Britons to plant trees to mark Queen Elizabeth's 70 years on throne

by Reuters
Sunday, 29 November 2020 00:01 GMT

Britain's Queen Elizabeth speaks with staff during a visit to the Defence Science and Technology Laboratory at Porton Science Park near Salisbury, Britain October 15, 2020. Ben Stansall/Pool via REUTERS

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For the 70th anniversary of her rule, Brits will be encouraged to plant trees to make local areas greener and help the environment

LONDON, Nov 29 (Reuters) - Britons will be encouraged to plant trees to celebrate Queen Elizabeth's 70th anniversary on the throne as part of a plan to create a greener country in honour of her seven decades of service.

The 94-year-old, the longest-reigning monarch in British history, is due to mark her Platinum Jubilee in February 2022.

The government is planning a four-day celebration that summer, featuring an extra day's public holiday, with tree planting to be a feature of the milestone, according to an announcement on Sunday.

Named "The Queen's Green Canopy," the charity-backed project will encourage communities, schools, councils and landowners to plant native trees to help the environment and make local areas greener.

Prime Minister Boris Johnson said that the health crisis and pandemic had reminded people of the importance of nature and green spaces and that trees could transform communities as well as tackling climate change.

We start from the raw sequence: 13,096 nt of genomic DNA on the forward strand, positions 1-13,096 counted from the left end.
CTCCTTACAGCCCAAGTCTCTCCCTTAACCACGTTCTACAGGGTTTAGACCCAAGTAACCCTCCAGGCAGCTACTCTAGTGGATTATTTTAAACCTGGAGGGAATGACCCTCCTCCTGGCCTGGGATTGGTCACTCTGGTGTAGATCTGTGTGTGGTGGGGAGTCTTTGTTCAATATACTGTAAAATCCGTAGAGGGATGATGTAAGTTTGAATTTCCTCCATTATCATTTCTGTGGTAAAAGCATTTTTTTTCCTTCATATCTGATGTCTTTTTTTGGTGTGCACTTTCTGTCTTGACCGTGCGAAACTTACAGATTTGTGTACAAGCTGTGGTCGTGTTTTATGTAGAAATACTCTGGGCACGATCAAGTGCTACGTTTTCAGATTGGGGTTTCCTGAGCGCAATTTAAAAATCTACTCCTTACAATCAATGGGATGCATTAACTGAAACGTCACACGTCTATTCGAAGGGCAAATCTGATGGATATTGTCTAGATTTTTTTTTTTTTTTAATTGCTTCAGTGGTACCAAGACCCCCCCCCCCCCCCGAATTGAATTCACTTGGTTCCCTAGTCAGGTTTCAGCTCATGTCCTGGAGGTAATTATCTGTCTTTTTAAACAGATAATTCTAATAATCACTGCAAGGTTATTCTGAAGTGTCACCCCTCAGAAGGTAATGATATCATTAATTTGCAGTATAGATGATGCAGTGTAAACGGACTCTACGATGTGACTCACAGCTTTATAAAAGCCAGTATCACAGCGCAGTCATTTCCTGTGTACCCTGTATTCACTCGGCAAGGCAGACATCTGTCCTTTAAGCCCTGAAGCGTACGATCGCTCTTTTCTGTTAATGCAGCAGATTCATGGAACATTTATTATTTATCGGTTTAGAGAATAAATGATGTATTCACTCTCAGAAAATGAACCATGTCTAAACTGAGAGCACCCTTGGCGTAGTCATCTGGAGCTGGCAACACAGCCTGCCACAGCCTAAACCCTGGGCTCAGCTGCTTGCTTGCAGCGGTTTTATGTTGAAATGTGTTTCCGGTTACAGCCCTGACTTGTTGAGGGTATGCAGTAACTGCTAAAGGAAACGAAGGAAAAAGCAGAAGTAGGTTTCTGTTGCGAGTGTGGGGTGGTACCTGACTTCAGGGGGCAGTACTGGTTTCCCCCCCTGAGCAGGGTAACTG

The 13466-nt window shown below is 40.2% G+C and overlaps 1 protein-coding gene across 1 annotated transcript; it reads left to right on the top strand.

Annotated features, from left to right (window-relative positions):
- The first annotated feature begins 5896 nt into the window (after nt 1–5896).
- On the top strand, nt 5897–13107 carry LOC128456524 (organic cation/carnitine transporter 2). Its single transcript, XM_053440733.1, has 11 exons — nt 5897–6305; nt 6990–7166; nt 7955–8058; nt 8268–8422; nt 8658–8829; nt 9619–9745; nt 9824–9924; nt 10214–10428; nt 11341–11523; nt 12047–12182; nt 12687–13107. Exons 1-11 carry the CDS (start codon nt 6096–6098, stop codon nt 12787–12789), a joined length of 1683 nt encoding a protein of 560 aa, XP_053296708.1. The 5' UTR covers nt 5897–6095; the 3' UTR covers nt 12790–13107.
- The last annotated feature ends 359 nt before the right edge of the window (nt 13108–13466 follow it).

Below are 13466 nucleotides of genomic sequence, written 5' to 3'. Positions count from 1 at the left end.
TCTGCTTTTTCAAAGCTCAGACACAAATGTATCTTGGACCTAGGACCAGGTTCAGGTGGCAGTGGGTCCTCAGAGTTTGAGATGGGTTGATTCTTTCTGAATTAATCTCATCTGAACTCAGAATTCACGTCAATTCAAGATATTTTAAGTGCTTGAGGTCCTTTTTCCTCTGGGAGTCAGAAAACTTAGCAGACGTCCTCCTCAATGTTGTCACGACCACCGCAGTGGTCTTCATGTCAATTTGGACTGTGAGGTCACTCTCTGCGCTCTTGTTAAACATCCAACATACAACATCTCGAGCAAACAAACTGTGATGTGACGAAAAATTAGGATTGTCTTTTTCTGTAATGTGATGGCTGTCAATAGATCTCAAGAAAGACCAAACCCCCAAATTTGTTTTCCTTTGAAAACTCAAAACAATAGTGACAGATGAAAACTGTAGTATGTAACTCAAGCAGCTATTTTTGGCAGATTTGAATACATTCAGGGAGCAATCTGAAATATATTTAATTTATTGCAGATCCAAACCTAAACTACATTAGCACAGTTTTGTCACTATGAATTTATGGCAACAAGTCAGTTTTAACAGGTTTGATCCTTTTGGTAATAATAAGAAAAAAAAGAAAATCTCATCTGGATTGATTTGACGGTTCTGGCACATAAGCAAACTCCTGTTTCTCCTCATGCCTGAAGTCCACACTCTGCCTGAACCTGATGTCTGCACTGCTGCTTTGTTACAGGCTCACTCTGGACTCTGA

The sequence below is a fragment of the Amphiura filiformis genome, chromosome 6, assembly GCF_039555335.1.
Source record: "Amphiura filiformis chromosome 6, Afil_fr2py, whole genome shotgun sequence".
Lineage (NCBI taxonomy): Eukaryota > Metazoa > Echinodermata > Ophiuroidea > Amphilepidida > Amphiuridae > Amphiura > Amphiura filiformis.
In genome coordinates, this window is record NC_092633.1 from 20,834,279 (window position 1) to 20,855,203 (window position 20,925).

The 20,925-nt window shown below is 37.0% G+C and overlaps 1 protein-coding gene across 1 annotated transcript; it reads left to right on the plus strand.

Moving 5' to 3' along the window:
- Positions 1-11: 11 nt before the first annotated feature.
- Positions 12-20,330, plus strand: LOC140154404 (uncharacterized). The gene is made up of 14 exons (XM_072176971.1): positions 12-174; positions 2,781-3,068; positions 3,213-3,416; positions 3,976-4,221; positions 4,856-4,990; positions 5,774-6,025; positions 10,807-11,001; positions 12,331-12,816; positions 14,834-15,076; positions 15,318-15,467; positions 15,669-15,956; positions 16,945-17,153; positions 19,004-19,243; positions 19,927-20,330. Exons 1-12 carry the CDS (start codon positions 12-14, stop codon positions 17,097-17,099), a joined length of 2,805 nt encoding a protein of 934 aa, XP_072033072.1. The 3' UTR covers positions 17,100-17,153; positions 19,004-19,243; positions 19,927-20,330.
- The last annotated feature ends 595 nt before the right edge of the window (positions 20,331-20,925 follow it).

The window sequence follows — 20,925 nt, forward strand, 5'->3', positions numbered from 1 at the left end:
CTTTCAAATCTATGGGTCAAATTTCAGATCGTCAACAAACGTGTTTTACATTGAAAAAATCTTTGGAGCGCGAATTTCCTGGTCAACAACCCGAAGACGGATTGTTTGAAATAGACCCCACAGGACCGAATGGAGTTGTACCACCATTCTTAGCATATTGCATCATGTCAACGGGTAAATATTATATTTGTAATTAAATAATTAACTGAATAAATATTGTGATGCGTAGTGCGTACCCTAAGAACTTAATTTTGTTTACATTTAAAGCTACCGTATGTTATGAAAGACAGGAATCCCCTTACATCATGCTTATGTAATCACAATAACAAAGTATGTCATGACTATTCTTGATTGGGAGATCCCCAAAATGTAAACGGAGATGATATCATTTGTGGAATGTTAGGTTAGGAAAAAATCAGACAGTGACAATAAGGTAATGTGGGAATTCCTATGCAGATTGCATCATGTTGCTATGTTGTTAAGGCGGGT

"As we celebrate Her Majesty's incredible 70 years of service, I encourage everyone to get behind this scheme and go ‘Plant a Tree for the Jubilee,'" Johnson said.

Charities Cool Earth and The Woodland Trust said the planting of trees would create a special gift for the monarch, who has planted more than 1,500 trees around the world during her reign.

Elizabeth, who is also the world's current oldest and longest-reigning monarch, became queen on Feb. 6, 1952, following the death of her father King George VI.

The British royal family have been vocal campaigners on a host of environmental issues, with Elizabeth's son Prince Charles speaking out for decades about the impact of climate change and the importance of conservation, and her grandson Prince William also taking up the mantle. (Reporting by Sarah Young; Editing by Mike Harrison)